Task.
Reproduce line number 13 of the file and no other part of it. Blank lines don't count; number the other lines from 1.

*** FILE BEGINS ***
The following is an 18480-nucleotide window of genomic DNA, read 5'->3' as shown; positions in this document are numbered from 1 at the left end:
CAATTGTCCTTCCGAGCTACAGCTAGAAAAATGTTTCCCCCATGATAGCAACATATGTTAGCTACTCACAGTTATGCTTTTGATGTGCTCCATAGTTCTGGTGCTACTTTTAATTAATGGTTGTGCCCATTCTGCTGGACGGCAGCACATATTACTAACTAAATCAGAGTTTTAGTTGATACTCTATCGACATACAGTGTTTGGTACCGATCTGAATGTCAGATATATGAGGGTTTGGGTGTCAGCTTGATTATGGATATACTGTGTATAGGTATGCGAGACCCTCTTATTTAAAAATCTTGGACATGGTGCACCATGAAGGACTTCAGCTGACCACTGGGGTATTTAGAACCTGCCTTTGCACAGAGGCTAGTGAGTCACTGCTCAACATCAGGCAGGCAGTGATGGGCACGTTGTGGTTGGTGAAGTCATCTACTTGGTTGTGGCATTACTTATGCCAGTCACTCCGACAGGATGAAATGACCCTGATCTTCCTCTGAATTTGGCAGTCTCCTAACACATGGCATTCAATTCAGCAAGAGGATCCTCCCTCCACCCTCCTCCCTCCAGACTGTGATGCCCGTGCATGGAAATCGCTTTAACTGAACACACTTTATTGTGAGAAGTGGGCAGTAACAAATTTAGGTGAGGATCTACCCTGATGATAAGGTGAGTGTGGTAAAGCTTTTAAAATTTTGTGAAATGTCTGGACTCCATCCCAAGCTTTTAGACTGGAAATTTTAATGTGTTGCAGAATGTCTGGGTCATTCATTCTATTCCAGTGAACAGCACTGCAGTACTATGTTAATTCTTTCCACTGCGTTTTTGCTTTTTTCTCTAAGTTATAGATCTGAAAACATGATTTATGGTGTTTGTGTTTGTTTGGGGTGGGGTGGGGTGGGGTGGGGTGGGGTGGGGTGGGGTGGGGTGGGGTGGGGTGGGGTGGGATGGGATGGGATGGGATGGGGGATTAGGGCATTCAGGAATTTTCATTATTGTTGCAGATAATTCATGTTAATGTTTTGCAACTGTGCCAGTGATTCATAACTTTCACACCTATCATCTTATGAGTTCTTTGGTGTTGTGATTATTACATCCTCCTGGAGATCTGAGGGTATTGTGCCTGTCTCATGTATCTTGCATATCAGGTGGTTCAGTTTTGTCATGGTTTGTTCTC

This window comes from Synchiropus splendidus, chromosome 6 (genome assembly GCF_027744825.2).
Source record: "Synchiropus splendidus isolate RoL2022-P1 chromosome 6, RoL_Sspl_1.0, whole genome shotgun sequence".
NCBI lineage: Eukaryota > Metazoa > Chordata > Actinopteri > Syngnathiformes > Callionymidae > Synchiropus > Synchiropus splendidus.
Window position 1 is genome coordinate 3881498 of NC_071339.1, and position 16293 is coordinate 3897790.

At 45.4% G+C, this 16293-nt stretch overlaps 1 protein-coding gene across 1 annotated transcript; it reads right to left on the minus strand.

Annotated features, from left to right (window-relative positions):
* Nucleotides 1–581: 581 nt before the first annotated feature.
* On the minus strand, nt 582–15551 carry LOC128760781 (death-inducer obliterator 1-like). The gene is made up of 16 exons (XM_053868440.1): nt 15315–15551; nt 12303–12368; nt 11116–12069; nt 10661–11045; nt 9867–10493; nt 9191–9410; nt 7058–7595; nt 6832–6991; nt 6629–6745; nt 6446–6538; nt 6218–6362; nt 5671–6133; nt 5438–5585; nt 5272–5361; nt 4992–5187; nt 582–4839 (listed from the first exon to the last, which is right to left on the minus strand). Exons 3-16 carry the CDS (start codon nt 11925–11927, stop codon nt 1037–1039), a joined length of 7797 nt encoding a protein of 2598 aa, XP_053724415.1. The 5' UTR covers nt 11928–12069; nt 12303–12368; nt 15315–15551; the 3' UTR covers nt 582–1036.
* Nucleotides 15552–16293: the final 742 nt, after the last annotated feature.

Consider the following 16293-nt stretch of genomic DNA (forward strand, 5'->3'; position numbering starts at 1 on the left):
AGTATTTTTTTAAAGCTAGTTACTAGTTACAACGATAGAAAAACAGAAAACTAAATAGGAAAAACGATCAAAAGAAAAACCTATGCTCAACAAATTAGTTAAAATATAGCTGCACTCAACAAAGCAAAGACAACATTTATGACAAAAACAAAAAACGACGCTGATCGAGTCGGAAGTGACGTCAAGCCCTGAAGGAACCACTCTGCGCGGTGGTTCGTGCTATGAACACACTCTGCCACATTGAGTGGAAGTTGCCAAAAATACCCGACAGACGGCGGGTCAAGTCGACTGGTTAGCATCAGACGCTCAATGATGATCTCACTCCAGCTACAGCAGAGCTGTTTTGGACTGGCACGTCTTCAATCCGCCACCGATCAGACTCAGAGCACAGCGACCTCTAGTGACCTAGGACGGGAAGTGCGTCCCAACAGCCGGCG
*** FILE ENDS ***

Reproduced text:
AGTATTTTTTTAAAGCTAGTTACTAGTTACAACGATAGAAAAACAGAAAACTAAATAGGAAAAACGATCAAAAGAAAAACCTATGCTCAACAAATTAGTTAAAATATAGCTGCACTCAACAAAGCAAAGACAACATTTATGACAAAAACAAAAAACGACGCTGATCGAGTCGGAAGTGACGTCAAGCCCTGAAGGAACCACTCTGCGCGGTGGTTCGTGCTATGAACACACTCTGCCACATTGAGTGGAAGTTGCCAAAAATACCCGACAGACGGCGGGTCAAGTCGACTGGTTAGCATCAGACGCTCAATGATGATCTCACTCCAGCTACAGCAGAGCTGTTTTGGACTGGCACGTCTTCAATCCGCCACCGATCAGACTCAGAGCACAGCGACCTCTAGTGACCTAGGACGGGAAGTGCGTCCCAACAGCCGGCG